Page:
Walking is supposedly one of the healthiest and safest modes of travel available and yet our pedestrians are becoming besieged on our footpaths.
Of the 21 fatalities on Northland roads this year, three of them have been pedestrians and two of these have been on Whangārei city roads in the past three months.
I can't imagine the horror of those who witnessed the accidents at Kensington and Maunu Road, and the huge sense of loss of the family and friends of those involved.
But we need to confront the fact that both these fatalities were on council work sites, both were at low speed, both involved trucks, both sites had multiple factors going on - machinery, signs, high-vis vests, hard hats, speed restrictions and people directing traffic.
Yet, two pedestrians lost their lives.
I imagine there has been significant investigation around these work sites. If they had been factory sites or farms or public events, the site could be closed down, there would be a WorkSafe investigation to find out what went wrong, and people potentially being held to account.
All council road work sites require a traffic management plan. This includes a work programme, a hazard management plan, and how public and contractor safety is ensured.
These are designed to cover all potential hazards and make them safe and efficient work places while traffic, cyclists and pedestrians move through and around them. It is hard to believe how, with all these safety measures and mindfulness, these accidents could happen.
Making roads safer for pedestrians is a local road issue. There is an irony that one of these accident sites is the construction site of the new shared pathway from the CBD to Kamo.
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It is designed to take vulnerable road users away from direct involvement with passing traffic and new signalised pedestrian crossing places being created. Much of the new roading infrastructure around Whangārei has been about making it safer for walking and cycling.
Council has the responsibility for infrastructure, but the idea of looking out for pedestrian safety has got to be a shared one. About half of the recorded fatal and serious accidents have pedestrians at fault – crossing the road heedless of traffic, being drunk, wearing dark clothing on the road at night, being distracted with mobile devices while walking, stepping out from behind parked vehicles and children escaping from supervision are all identified pedestrian factors. People make mistakes and accidents happen in the blink of an eye.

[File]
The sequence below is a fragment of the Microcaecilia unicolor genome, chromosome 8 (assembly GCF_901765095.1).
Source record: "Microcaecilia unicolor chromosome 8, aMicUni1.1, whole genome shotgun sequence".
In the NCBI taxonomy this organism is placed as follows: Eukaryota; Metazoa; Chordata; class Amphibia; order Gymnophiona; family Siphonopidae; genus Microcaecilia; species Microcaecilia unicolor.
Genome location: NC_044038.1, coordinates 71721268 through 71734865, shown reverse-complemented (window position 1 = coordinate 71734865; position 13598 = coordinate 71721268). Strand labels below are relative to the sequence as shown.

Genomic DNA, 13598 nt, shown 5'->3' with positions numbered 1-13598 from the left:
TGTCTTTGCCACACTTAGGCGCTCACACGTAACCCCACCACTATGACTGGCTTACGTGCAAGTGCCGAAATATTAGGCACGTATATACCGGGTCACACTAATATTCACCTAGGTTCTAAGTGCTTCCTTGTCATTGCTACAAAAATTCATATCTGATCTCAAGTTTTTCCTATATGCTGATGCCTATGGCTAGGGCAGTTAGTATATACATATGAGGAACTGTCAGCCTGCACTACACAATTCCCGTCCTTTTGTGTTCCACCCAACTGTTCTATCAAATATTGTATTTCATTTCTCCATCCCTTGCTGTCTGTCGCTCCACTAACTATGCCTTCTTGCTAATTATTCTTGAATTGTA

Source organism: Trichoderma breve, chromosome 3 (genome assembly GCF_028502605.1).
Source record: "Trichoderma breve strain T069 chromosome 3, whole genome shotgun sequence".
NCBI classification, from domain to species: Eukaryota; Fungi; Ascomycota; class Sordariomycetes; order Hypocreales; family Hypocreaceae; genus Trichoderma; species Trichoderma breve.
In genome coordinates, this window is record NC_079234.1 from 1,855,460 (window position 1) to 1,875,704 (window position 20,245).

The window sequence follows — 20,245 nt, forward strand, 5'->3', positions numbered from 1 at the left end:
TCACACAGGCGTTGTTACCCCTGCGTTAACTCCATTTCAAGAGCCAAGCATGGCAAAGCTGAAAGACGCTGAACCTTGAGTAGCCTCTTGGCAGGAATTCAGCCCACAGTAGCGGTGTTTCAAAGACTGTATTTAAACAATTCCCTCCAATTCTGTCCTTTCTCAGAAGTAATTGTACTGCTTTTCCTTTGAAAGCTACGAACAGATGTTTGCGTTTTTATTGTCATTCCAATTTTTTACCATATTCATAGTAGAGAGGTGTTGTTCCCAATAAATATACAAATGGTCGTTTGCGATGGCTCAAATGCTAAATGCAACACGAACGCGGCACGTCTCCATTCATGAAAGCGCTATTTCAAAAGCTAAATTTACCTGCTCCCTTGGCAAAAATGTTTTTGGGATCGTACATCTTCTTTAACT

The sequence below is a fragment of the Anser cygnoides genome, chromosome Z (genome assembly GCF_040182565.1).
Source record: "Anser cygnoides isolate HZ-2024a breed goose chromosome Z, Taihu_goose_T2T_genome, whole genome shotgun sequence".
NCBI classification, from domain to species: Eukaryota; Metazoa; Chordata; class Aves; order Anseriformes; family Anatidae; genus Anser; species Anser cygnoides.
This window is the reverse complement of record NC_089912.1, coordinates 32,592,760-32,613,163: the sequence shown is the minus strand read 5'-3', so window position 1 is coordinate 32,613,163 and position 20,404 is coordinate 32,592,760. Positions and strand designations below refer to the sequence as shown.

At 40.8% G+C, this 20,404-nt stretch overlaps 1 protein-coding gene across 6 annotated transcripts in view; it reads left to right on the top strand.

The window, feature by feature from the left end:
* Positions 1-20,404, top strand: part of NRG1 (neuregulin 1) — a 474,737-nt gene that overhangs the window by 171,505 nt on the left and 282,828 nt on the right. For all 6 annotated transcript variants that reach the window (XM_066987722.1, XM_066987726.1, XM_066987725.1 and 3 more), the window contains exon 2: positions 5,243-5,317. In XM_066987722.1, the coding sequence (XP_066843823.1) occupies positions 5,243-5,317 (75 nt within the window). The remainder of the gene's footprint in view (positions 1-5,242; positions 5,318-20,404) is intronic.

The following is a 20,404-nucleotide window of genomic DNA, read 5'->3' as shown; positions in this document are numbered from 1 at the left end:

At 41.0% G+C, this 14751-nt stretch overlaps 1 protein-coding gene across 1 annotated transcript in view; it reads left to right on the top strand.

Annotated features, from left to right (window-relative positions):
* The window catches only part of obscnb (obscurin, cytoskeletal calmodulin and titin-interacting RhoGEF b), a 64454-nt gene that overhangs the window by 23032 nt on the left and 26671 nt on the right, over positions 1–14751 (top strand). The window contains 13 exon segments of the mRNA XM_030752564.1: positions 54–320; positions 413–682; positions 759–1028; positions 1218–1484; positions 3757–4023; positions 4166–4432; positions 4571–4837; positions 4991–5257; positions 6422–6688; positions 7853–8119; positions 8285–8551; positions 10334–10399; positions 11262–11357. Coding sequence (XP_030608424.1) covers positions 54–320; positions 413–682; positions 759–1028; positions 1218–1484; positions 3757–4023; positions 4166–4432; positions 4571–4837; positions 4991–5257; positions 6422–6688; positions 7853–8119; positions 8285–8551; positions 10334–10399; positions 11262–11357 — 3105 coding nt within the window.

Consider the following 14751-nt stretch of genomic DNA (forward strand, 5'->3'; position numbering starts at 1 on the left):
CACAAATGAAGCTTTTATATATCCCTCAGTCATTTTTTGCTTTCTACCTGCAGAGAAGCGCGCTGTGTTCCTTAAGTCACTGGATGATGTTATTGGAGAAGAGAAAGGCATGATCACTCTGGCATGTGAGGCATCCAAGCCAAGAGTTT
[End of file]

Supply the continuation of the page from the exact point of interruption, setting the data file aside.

The pedestrian environment is also becoming congested and confused in places. Most pedestrians just want to cross the road safely without being run over, but finding a safe accessible pedestrian crossing, especially if you have limited mobility, can be difficult.
As the population grows, the need for roading infrastructure grows with it and road crossing places are in this equation. Council engineers are often reluctant to put in zebra crossings where people want them.
They need to meet a specific criteria and the interest is in keeping traffic moving to avoid congestion. Roundabouts are great for traffic but challenging for pedestrians. Signalised intersections make for safe crossing places, but traffic lights create the potential for red light running and that can create a pedestrian danger.
Constructed footpaths can be compromised with cracks, undulations and lack skid resistance, which make active walking difficult. Street side furniture designed for outside dining can create problems for walkers with limited mobility or poor eyesight.
The footpath itself can also be populated by skateboards, mobility scooters, motorised scooters and cyclists, which may have the right to be there, but need some etiquette to share the pathway. So while walking can be enjoyable and healthy, it can also be hazardous.
Safer roads means safer roadsides as well.
• John Williamson is chairman of Roadsafe Northland and Northland Road Safety Trust, a former national councillor for NZ Automobile Association and former Whangārei District Council member.